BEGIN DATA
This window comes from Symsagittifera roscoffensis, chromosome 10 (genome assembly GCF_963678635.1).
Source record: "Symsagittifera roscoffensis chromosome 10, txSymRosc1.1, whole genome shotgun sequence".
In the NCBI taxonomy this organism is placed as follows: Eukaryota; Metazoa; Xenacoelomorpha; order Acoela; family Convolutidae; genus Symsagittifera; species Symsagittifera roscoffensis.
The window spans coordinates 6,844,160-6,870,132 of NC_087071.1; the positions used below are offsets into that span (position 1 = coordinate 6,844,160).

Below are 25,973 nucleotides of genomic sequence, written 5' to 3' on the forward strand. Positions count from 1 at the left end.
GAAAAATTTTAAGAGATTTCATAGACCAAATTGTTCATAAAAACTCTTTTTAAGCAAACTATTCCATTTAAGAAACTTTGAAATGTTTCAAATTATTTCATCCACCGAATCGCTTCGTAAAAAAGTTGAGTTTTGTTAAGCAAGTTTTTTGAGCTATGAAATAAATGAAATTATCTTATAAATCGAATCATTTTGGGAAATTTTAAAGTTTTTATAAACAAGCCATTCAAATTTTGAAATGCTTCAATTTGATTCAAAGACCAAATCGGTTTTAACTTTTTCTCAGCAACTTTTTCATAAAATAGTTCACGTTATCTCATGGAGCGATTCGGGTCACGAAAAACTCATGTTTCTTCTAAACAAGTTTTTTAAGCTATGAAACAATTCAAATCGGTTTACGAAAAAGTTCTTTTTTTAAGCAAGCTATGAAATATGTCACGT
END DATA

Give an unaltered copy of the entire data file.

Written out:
This window comes from Symsagittifera roscoffensis, chromosome 10 (genome assembly GCF_963678635.1).
Source record: "Symsagittifera roscoffensis chromosome 10, txSymRosc1.1, whole genome shotgun sequence".
In the NCBI taxonomy this organism is placed as follows: Eukaryota; Metazoa; Xenacoelomorpha; order Acoela; family Convolutidae; genus Symsagittifera; species Symsagittifera roscoffensis.
The window spans coordinates 6,844,160-6,870,132 of NC_087071.1; the positions used below are offsets into that span (position 1 = coordinate 6,844,160).

Below are 25,973 nucleotides of genomic sequence, written 5' to 3' on the forward strand. Positions count from 1 at the left end.
GAAAAATTTTAAGAGATTTCATAGACCAAATTGTTCATAAAAACTCTTTTTAAGCAAACTATTCCATTTAAGAAACTTTGAAATGTTTCAAATTATTTCATCCACCGAATCGCTTCGTAAAAAAGTTGAGTTTTGTTAAGCAAGTTTTTTGAGCTATGAAATAAATGAAATTATCTTATAAATCGAATCATTTTGGGAAATTTTAAAGTTTTTATAAACAAGCCATTCAAATTTTGAAATGCTTCAATTTGATTCAAAGACCAAATCGGTTTTAACTTTTTCTCAGCAACTTTTTCATAAAATAGTTCACGTTATCTCATGGAGCGATTCGGGTCACGAAAAACTCATGTTTCTTCTAAACAAGTTTTTTAAGCTATGAAACAATTCAAATCGGTTTACGAAAAAGTTCTTTTTTTAAGCAAGCTATGAAATATGTCACGT